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2000 AD Prog Slog

Wednesday, April 04, 2007

Star Lord 2


Unlike 2000 AD's Death Planet, which seems a bit like a day trip to Chessington World of Adventure, Planet of the Damned actually appears to be more of a dangerous place. I have only read two episodes so far and already the stranded group has been attacked by the venom spraying natives, drank water that is actually poisonous and were caught in a shower that strips people to the bone.

I had almost forgotten how exotic the Bermuda Triangle seemed to many of us during the seventies. I love it that the strip's narrating voice explains that popular scientific theory at the time has these missing vessels and airplanes passing through a rip in time and space and ending up on an alternate Earth. What is the main theory in 2007? They all just sunk to the bottom of the sea? We all just got a bit confused and no ships or planes disappeared after all?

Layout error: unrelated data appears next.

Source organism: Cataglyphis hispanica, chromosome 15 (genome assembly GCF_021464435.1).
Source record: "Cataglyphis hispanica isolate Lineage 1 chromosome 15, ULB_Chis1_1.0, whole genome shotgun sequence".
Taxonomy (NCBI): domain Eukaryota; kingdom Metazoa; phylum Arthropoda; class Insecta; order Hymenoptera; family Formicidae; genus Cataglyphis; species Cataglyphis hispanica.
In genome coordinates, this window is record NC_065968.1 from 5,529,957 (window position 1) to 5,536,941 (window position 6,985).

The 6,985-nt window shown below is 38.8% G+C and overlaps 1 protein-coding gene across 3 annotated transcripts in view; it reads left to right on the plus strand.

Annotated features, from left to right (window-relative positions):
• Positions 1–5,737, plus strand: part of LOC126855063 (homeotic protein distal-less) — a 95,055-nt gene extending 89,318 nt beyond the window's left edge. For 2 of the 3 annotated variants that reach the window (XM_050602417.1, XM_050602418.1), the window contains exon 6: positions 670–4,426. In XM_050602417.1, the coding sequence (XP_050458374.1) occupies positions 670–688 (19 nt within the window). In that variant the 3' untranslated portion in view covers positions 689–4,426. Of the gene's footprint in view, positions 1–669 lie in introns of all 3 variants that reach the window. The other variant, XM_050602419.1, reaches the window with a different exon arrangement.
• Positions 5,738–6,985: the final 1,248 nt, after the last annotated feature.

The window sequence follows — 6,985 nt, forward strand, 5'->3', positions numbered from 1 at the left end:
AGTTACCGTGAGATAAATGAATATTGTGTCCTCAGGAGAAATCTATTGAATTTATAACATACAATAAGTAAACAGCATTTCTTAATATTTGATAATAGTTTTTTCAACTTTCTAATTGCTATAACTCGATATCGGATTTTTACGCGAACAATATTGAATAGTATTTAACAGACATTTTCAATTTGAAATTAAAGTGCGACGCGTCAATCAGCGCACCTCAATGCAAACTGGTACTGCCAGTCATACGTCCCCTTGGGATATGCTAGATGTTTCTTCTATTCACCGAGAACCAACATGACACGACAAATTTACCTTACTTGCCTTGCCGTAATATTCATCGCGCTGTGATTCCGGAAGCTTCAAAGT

When the passengers and crew of the missing airplane first arrive on the Planet of the Damned, of all the people amongst them, it’s a writer of science fiction books who assumes the role of leader. Apparently, even though he has only a passing knowledge of science (otherwise he would be a scientist, wouldn’t he) and is in no way an outdoors type, he is the best equipped to cope with them now being in another dimension. But when he shouts the word "Solarific!", it being the catchphrase of one of his characters, even the nerdiest of the survivors must have started to doubt that he should be a science fiction writer let alone the one to make the decisions for them all.

1 Comments:

  • I loved Planet of the Damned, which I read years after Star Lord came out, because a friend gave me his comic collection. It was really, really dark for its time. As Paul says, the main character is a writer, though this was unclear in the earliest episodes, where characters such as the captain looked like they could be the alpha male (until a bloke who looks like Ka-Zar turns up). It was good writing to set this up and then ruthlessly dispose of the captain very early on in the strip. The raison d-etre of Planet of the Damned, I think, was to outgore Flesh in its weekly body count.

    By Blogger dmstarz, at 12:36 pm  

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